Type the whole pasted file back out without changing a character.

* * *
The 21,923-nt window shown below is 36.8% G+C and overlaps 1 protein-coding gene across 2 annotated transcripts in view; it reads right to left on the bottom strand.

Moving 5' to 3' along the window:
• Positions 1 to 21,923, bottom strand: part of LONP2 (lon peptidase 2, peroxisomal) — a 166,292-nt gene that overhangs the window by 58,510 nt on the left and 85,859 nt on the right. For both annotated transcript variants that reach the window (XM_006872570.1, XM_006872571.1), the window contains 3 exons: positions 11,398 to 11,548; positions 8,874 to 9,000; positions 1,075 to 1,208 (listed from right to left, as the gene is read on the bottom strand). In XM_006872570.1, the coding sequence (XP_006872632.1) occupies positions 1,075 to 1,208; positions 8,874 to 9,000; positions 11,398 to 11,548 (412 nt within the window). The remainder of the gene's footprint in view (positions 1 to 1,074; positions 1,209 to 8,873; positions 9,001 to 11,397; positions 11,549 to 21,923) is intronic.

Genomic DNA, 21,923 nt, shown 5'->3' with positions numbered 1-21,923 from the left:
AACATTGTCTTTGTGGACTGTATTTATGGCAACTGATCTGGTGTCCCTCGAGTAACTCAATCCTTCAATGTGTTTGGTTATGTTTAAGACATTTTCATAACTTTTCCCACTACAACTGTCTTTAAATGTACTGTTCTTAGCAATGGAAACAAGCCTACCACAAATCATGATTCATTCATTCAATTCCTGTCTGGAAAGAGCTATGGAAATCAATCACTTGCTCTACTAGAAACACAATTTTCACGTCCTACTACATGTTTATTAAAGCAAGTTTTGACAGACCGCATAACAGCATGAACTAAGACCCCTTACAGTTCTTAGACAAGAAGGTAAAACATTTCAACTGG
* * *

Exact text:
The 21,923-nt window shown below is 36.8% G+C and overlaps 1 protein-coding gene across 2 annotated transcripts in view; it reads right to left on the bottom strand.

Moving 5' to 3' along the window:
• Positions 1 to 21,923, bottom strand: part of LONP2 (lon peptidase 2, peroxisomal) — a 166,292-nt gene that overhangs the window by 58,510 nt on the left and 85,859 nt on the right. For both annotated transcript variants that reach the window (XM_006872570.1, XM_006872571.1), the window contains 3 exons: positions 11,398 to 11,548; positions 8,874 to 9,000; positions 1,075 to 1,208 (listed from right to left, as the gene is read on the bottom strand). In XM_006872570.1, the coding sequence (XP_006872632.1) occupies positions 1,075 to 1,208; positions 8,874 to 9,000; positions 11,398 to 11,548 (412 nt within the window). The remainder of the gene's footprint in view (positions 1 to 1,074; positions 1,209 to 8,873; positions 9,001 to 11,397; positions 11,549 to 21,923) is intronic.

Genomic DNA, 21,923 nt, shown 5'->3' with positions numbered 1-21,923 from the left:
AACATTGTCTTTGTGGACTGTATTTATGGCAACTGATCTGGTGTCCCTCGAGTAACTCAATCCTTCAATGTGTTTGGTTATGTTTAAGACATTTTCATAACTTTTCCCACTACAACTGTCTTTAAATGTACTGTTCTTAGCAATGGAAACAAGCCTACCACAAATCATGATTCATTCATTCAATTCCTGTCTGGAAAGAGCTATGGAAATCAATCACTTGCTCTACTAGAAACACAATTTTCACGTCCTACTACATGTTTATTAAAGCAAGTTTTGACAGACCGCATAACAGCATGAACTAAGACCCCTTACAGTTCTTAGACAAGAAGGTAAAACATTTCAACTGG